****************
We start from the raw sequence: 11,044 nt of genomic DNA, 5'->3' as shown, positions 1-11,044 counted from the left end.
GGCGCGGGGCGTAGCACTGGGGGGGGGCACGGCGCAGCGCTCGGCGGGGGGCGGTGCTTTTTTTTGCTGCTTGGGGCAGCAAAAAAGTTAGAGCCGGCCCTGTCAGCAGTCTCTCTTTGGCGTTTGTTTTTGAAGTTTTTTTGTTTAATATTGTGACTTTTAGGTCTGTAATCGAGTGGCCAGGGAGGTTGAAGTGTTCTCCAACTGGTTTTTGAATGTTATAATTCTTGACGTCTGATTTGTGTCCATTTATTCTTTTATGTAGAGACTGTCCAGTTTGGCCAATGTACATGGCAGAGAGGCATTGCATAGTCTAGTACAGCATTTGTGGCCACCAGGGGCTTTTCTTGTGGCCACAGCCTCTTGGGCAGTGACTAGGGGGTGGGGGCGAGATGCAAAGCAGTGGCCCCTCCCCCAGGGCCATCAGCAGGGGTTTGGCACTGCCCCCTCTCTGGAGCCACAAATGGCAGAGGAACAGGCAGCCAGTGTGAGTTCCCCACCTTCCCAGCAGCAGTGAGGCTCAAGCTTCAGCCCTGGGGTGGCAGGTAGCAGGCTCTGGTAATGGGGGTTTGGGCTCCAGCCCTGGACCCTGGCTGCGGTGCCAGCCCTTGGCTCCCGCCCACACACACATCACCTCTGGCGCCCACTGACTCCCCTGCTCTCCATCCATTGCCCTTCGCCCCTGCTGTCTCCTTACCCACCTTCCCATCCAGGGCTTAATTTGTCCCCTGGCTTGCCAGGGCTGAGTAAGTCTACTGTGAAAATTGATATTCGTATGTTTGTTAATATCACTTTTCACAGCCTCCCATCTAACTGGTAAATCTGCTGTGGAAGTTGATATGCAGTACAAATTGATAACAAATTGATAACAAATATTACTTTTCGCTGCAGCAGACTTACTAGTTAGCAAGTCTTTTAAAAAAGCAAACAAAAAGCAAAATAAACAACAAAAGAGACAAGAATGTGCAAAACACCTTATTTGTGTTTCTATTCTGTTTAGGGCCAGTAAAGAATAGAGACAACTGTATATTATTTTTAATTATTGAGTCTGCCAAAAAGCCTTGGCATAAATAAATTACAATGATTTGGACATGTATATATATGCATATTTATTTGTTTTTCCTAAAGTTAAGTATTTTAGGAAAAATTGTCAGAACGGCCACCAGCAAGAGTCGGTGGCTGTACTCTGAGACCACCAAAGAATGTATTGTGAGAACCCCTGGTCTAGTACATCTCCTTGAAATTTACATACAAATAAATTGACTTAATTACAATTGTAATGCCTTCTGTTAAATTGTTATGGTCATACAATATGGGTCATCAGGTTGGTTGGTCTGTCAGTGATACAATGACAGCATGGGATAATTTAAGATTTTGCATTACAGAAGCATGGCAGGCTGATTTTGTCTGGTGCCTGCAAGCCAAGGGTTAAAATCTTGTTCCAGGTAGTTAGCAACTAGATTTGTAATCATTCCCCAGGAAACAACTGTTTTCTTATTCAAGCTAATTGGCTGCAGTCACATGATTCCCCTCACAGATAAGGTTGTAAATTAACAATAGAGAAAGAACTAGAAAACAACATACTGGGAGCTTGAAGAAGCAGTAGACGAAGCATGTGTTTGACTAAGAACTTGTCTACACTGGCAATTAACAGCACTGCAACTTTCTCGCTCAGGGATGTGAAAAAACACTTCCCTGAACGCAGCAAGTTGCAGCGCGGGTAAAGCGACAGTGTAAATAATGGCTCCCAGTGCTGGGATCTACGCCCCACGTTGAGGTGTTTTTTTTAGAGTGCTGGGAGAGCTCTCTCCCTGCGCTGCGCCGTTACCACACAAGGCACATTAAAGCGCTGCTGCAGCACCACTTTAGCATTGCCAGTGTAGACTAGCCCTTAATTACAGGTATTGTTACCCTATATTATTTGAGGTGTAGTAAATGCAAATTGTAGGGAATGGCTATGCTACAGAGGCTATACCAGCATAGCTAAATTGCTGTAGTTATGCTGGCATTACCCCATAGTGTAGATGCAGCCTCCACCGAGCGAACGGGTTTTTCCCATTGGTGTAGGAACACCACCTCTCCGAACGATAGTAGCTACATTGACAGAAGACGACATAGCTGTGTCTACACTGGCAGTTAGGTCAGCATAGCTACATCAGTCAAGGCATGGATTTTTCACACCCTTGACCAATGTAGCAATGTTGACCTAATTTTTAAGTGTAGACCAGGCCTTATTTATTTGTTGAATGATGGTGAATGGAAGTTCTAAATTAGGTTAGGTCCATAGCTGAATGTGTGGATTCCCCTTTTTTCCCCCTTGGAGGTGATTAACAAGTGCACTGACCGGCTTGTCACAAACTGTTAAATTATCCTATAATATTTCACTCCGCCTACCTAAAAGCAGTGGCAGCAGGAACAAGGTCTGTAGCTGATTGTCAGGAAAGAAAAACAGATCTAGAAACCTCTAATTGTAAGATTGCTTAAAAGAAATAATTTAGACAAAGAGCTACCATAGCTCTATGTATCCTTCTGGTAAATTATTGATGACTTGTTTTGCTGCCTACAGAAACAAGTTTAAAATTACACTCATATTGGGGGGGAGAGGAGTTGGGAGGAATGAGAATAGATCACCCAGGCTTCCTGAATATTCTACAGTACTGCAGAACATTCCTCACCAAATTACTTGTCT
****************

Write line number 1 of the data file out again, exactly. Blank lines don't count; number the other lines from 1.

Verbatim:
We start from the raw sequence: 11,044 nt of genomic DNA, 5'->3' as shown, positions 1-11,044 counted from the left end.